If you're in a bad mood, any number of factors could be at play — your commute was annoying, your job is stressful, or maybe you're just having one of those days/weeks/months where nothing seems to go your way. If you notice you're in a bad mood a lot, though, a growing body of research says that inflammation can affect your mood, and it's important to know how to combat it.
Acute inflammation is part of the immune system’s normal response to an injury or infection, and helps in the body’s tissue repair process, Harvard Health writes. But when inflammation becomes chronic, that’s when health trouble — and its eventual impact on your mood — can start. Chronic inflammation can happen if acute causes of inflammation are left untreated, Healthline writes. Autoimmune illnesses can also contribute to your body's immune response going awry, and long-term exposure to allergens, polluted air, or other irritants like industrial chemicals can also cause ongoing inflammation, according to Healthline.
According to a study published in 2018 in the journal Brain, Behavior, and Immunity, inflammation and negative mental states may be linked. Lead study author Jennifer Graham-Engeland, associate professor of behavioral health at Penn State, said in the press release that this study is the first to examine the links between “momentary and recalled measures” of mood, and evidence of inflammation. Researchers found that recurring negative moods tracked throughout the day over time were associated with elevated levels of inflammatory biomarkers, such as C-reactive protein (CRP), which is linked to cardiovascular disease.
In order to better understand the links between bad moods and chronic inflammation, Penn State researchers asked participants to track their emotions over the course of the day over a two-week period, according to the study. Investigators also coupled each participant mood assessment with a blood draw to measure for inflammatory biomarkers. They found that negative mood reports were consistently associated with higher levels of inflammation in the body.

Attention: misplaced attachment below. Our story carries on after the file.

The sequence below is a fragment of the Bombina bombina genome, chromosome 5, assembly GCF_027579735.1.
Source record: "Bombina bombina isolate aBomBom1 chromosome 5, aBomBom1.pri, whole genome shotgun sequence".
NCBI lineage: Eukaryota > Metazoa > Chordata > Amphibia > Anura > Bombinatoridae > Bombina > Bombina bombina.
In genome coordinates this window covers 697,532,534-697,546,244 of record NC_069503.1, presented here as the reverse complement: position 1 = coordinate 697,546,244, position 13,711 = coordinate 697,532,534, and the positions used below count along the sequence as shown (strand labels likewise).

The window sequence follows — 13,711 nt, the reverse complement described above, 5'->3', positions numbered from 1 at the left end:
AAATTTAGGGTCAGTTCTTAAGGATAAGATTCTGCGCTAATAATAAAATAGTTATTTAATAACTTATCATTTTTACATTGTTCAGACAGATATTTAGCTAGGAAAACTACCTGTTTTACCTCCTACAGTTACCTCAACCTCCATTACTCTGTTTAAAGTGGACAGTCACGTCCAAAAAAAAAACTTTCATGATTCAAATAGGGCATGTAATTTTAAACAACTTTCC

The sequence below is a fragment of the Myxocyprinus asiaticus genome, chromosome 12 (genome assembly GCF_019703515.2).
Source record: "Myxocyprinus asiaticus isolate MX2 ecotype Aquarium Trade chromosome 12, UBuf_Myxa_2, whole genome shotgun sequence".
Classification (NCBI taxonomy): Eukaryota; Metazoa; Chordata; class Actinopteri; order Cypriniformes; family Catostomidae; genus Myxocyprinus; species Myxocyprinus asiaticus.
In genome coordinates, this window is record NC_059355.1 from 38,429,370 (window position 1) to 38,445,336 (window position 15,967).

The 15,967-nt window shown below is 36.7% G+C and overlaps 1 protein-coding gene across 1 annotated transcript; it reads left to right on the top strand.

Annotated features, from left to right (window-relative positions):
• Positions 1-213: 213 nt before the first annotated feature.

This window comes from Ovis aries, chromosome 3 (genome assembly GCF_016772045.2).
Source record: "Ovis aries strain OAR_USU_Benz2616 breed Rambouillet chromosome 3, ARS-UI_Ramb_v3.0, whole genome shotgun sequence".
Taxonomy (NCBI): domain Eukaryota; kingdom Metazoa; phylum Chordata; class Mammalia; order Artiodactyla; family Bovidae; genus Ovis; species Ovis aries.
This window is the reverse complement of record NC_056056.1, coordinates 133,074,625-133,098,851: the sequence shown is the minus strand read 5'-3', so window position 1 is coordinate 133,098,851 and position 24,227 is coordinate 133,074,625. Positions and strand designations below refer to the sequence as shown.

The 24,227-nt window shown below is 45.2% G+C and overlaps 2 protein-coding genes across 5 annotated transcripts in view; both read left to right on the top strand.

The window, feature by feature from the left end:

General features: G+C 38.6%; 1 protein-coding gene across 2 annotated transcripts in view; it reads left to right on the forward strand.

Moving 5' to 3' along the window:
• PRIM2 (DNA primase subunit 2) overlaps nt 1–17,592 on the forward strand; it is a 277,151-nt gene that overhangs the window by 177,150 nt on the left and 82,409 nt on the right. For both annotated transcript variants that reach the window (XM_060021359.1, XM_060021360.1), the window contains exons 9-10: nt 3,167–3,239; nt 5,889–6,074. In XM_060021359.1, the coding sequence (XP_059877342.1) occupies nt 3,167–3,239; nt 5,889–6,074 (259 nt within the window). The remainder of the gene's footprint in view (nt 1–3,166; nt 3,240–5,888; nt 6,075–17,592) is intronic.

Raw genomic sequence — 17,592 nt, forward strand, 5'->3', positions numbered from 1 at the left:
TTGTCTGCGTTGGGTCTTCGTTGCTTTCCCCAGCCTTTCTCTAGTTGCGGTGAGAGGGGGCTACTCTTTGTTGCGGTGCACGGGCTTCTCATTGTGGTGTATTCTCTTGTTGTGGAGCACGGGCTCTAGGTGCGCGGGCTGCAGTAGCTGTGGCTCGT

These findings also confirm prior research showing that mental illness and inflammation are linked, according to Penn State. The Psychiatric Times writes that a hijacked immune response resulting in chronic inflammation may be a factor into the onset of mental illness, too.
Fortunately, there are steps you can take to try to heal and reduce chronic inflammation. Green leafy veggies, fatty fish like tuna and salmon, berries, olive oil, and tomatoes are considered anti-inflammatory foods, according to Harvard Health. Mind Body Green notes that improving your gut health with probiotics and probiotic foods, and regularly taking steps to reduce stress may also reduce inflammation. Exercise, yoga, meditation, and time spent outside can all help ease stress and help you relax. If you're concerned about inflammation, it might also be a good idea to check in with your doctor. If needed, your provider may recommend certain anti-inflammatory supplements (like turmeric/curcumin), or nonsteroidal anti-inflammatory drugs (NSAIDs) like ibuprofen or aspirin, according to Healthline. In some cases, steroids are prescribed for periods of time to get inflammation under control.
While the mental and physical effects of chronic inflammation can take a serious toll on your health, the good news is that some lifestyle and medical interventions may help calm your immune system down, and lessen your chances of chronic illness or mood changes over time. If you experience ongoing bad moods and can't figure out what's causing them, it might be helpful to check in with your doctor to see if any underlying health conditions are contributing to your mood issues.